Thrift Store Book Review
Book Review by Ann Jonas, Tradebook Buyer - CSB/SJU Bookstores
this review was published in the St. Cloud Visitor
Thrift Store Graces: Finding God's Gifts in the Midst of the Mess by Jane Knuth; Loyola Press; March 2012; 144 pp; $13.95
Jane Knuth first walked into the St. Vincent de Paul thrift store in Kalamazoo, Michigan more than fifteen years ago to make a quick purchase-- a gift for her daughter's First Communion. She left the store with a rosary, a satin case, a prayer book, and an invitation to volunteer at the inner-city thrift shop. Knuth is a middle-class, suburban wife and mother, and math teacher. She reluctantly agreed to give it a try, and has been volunteering once a week ever since.
Thrift Store Saints, Knuth's first book, is a collection of true stories based on her experiences as a volunteer at St. Vincent de Paul, and her unexpected transformation that occurs as a result. Admittedly arrogant when she first began volunteering, Knuth writes of her encounters with the poor and needy who visit St. Vincent de Paul's store for help. She describes how she learns from her fellow workers and by her mistakes, how to see Christ in every person she meets, one customer at a time.
The St. Vincent de Paul Society was founded in Paris in 1833 to help the poor and needy. There are currently almost 400 St. Vincent de Paul thrift stores in the United States. The Society believes in the dignity of the human person and identifies Jesus with the poor. In addition to operating the thrift stores, members of the Society, who are called Vincentians, provide emergency financial assistance, disaster relief, food programs, and other help.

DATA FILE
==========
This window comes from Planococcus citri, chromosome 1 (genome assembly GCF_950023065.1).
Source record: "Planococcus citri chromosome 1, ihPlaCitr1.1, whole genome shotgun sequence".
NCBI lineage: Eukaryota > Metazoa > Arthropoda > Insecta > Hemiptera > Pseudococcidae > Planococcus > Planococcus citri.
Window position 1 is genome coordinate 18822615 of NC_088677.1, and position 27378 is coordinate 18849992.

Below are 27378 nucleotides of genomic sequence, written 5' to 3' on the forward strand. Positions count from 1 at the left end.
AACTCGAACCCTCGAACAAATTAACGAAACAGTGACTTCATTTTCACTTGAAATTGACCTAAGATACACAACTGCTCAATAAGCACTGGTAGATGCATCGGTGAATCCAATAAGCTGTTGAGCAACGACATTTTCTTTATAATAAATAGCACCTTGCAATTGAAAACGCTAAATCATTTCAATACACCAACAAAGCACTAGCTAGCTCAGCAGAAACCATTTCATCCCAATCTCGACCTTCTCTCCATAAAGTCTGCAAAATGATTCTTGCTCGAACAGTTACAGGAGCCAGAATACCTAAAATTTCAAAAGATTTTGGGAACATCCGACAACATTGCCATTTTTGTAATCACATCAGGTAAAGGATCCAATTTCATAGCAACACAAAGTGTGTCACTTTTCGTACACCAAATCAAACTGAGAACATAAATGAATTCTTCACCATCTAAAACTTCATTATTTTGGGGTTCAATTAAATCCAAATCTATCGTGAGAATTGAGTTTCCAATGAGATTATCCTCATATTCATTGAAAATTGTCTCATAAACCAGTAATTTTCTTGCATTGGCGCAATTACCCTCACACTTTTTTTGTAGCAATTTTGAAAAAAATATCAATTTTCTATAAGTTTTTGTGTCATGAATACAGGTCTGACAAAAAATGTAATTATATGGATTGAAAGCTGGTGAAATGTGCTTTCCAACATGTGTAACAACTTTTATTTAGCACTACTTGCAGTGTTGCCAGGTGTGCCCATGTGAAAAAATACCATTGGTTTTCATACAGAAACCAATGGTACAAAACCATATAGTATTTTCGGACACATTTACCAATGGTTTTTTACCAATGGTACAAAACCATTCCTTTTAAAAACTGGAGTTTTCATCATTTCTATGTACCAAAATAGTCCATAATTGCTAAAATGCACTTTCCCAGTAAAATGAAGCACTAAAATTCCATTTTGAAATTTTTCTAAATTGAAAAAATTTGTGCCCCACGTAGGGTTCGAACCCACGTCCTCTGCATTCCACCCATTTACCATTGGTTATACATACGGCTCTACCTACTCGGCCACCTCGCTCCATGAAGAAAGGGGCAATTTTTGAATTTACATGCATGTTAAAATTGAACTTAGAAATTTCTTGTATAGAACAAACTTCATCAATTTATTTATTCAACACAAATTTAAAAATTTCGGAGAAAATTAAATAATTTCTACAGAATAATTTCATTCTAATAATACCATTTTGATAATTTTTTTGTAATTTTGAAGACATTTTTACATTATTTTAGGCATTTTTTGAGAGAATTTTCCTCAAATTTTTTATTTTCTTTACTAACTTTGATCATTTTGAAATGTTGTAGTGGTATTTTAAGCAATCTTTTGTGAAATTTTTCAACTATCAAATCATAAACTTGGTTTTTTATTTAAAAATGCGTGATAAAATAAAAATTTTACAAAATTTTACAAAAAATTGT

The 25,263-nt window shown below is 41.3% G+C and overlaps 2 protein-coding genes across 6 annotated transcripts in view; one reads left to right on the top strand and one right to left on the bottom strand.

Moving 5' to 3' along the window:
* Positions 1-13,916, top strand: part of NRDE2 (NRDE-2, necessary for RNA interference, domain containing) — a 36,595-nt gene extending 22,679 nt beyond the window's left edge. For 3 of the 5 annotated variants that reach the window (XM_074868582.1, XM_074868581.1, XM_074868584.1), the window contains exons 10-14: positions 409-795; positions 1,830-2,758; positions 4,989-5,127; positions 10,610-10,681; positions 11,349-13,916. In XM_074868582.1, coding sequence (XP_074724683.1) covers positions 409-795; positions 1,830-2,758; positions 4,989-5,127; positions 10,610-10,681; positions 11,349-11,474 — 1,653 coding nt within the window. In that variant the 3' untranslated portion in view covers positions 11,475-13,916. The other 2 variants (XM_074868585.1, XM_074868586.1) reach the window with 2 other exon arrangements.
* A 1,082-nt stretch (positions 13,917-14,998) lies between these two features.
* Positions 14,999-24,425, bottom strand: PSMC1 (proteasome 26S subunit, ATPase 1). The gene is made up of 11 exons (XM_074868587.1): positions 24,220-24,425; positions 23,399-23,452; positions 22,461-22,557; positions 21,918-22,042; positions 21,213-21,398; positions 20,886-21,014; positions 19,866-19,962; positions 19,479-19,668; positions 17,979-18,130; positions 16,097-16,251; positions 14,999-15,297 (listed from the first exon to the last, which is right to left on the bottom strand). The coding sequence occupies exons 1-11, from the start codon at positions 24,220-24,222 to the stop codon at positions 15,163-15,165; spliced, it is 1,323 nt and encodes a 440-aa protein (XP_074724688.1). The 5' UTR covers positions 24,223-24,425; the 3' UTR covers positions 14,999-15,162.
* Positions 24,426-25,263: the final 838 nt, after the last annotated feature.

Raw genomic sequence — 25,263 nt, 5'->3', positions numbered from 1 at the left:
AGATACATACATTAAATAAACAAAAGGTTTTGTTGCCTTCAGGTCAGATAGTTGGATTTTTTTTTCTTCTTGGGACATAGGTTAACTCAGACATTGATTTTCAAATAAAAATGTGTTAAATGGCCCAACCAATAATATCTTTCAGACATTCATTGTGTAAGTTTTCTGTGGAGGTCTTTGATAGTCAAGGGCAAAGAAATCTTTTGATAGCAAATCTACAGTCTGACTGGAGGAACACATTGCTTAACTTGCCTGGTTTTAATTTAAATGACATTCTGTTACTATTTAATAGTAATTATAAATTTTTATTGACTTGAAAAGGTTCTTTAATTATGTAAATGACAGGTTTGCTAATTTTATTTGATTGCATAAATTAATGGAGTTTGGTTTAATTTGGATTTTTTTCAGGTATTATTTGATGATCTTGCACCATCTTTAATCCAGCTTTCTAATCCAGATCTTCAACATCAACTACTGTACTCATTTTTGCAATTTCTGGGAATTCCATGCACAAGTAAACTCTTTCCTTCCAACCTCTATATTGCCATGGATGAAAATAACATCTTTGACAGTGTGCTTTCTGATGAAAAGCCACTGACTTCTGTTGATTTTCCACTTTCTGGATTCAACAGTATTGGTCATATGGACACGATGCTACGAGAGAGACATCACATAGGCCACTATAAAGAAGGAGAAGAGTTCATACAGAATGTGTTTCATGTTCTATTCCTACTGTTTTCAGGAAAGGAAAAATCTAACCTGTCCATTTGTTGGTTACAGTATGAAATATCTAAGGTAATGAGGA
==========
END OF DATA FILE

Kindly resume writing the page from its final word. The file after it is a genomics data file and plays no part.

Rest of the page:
Knuth's nineteen stories in Thrift Store Saints are thoughtful and reveal how she comes to realize that when we serve the poor, we receive much more than we give. She states in the preface that her book is about "recognizing God among us when the language is rough, the labor seems mindless, and everybody is wearing old clothes." Knuth writes with humor and humility of her experiences with thrift store shoppers who are down on their luck.
In her new book, Thrift Store Graces, Knuth continues her inspiring stories of working at St. Vincent de Paul's, with thirty additional anecdotes, told with the same wit and thought as in her first book. The narratives include the theft of Knuth's wallet from the thrift store and Knuth's questioning of many of her convictions concerning the poor. Artfully, Knuth weaves in stories of her pilgrimage to Medjugorje, a trip she was reluctant to take, but found to be an enlightening and rewarding journey.
Knuth's writing is thought-provoking and moving. In both of her books, Knuth uses her stories to teach readers to see the face of Jesus in the poor. The spiritual path of St. Vincent de Paul, which is to pray together, help the poor face-to-face, and learn from the poor, is reiterated throughout her two books. Knuth states at the end of Thrift Store Saints that she is a full-fledged Vincentian now, having learned from St. Vincent de Paul's teachings, her fellow workers, and especially from the poor she serves. Her stories are insightful and affecting, and are excellent reads.